Information Notice No. 81-20: Test Failures or Electrical Penetration Assemblies
SSINS No.: 6870
NUCLEAR REGULATORY COMMISSION
OFFICE OF INSPECTION AND ENFORCEMENT
WASHINGTON, D.C. 20555
July 13, 1981
Information Notice No. 81-20: TEST FAILURES OR ELECTRICAL PENETRATION
Summary of Observed Problem:
Environmental qualification testing of containment electrical penetration
assemblies (EPA) by the D. G. O'Brien Company and similar NRC sponsored
tests conducted by the Sandia National Laboratories disclosed a potential
material application problem and/or a potential problem with the accelerated
aging technique as applied during these tests. Following exposure of the
assemblies to high temperatures during simulated aging and LOCA testing
sequences (NUREG-0588), the grommet sealing material was observed to have
extruded through the spacer assembly around the electrical conductors. The
extruded grommet sealing material stripped insulation from the conductors
resulting in electrical grounding during steam/chemical spray test
conditions and failure of the assembly to satisfy the qualification test
The grommet material is a Dow Corning Company, Silgard 170 silicone RTV
(elastomer). Extrusion of the material was attributed to confinement in the
assembled EPA which did not allow for thermal expansion during exposure to
sustained elevated temperatures during the thermal aging process.
The Sandia National Laboratory, under contract to the NRC, recently
completed an independent environmental qualification test of a D. G. O'Brien
model K EPA. The test EPA was obtained from the Duke Power Company's Catawba
plant. The only other known application of EPAs of the same design is in the
McGuire plant and two replacement units at Yankee Rowe. The EPAs are
designed for low voltage power, instrumentation and control applications.
The test resulted in a failure (electrical grounding) of three of the 104
circuits passing through the penetration assembly. Ten additional circuits
showed a reduction in resistance to ground to less than the 5 x 106 ohm
acceptance requirement; however, electrical operability was maintained.
Investigation of the failure disclosed the mechanism to be extrusion of the
grommet material through a spacer plug containing the insulated conductors.
The extruded grommet material stripped insulation from all of the conductors
to a varying degree establishing a low resistance pathway between the
conductors and a metallic plug sleeve. The electrical grounding was observed
during the steam and chemical spray environment test. The extrusion of the
grommet material was caused by mechanical confinement during exposure to
elevated temperatures applied in the accelerated aging process.
July 13, 1981
Page 2 of 2
In 1978 the D. G. O'Brien Company attempted to qualify this same EPA design
to a set of test conditions applicable to the Virgil Summer plant. During
that test the silicone grommet extrusion mechanism was observed and also
resulted in the failure of the EPA. D. G. O'Brien concluded that the
extrusion occurred because of mechanical confinement at elevated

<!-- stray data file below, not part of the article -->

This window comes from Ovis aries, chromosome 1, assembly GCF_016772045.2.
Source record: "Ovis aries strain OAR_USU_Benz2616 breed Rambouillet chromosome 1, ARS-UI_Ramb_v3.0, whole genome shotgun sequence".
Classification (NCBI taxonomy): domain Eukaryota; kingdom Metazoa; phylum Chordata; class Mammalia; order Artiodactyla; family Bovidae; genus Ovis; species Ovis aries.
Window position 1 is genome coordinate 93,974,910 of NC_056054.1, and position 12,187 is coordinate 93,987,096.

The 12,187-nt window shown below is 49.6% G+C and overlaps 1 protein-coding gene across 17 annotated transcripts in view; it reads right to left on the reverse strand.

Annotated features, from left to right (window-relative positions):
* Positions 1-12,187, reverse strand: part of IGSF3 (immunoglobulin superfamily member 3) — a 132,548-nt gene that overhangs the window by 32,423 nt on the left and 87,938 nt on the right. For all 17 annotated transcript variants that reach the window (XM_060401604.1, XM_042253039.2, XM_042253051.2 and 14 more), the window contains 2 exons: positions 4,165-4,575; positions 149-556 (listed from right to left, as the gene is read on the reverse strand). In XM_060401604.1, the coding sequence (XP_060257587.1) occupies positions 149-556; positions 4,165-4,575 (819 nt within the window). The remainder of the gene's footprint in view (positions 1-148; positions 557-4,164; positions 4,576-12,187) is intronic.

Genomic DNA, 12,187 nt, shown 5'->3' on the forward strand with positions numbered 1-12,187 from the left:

temperatures. In lieu of retesting the same design, D. G. O'Brien redesigned
the module plug assembly for the Virgil Summer plant. The redesigned unit
passed the Virgil Summer plant qualification test. It is noted that the
retest did not include accelerated aging of the redesigned plug.
Qualification tests had been successfully performed for the McGuire plant in
the 1975-1977 time period on the model K O'Brien connector. These tests did
not thermally age the grommet material. The EPA was exposed to the same
steam/chemical spray conditions used in the NRC/Sandia test.
The connector portion of the EPA design uses a Dow Corning Company, Silgard
170 silicone RTV material as a sealing grommet. When the individual
connector modules of the EPA are placed in the fully assembled and tightened
state, the grommet material is confined and unable to expand freely as the
temperature of the assembly increases. During the NRC/Sandia test each
individual connector module was tightened prior to thermal aging at
150C and again prior to radiation exposure at approximately 50C.
Consequently, the sealing grommet was expanded and the extrusion process
occurred twice prior to exposing the EPA to the simulated LOCA steam test.
Similar tightening of the grommet was done during the testing for the Summer
plant. This situation apparently caused excessive extrusion of the grommet
material through the spacer plug containing the insulated conductors. The
extrusion process stripped the insulation from the conductors thereby
establishing an electrical failure mode.
Contact with the vendor, D. G. O'Brien, indicates that only Catawba, McGuire
and Yankee Rowe units have the model K connectors with the same grommet seal
arrangement. Duke Power Company has performed an evaluation and concluded
that operation with the connectors is acceptable based on earlier successful
testing and the early stage of plant operation. Additional testing of the
connector is being performed by Duke Power Company.
No written response to this information is required. If you need additional
information regarding this matter, please contact the Director of the
appropriate NRC Regional Office.
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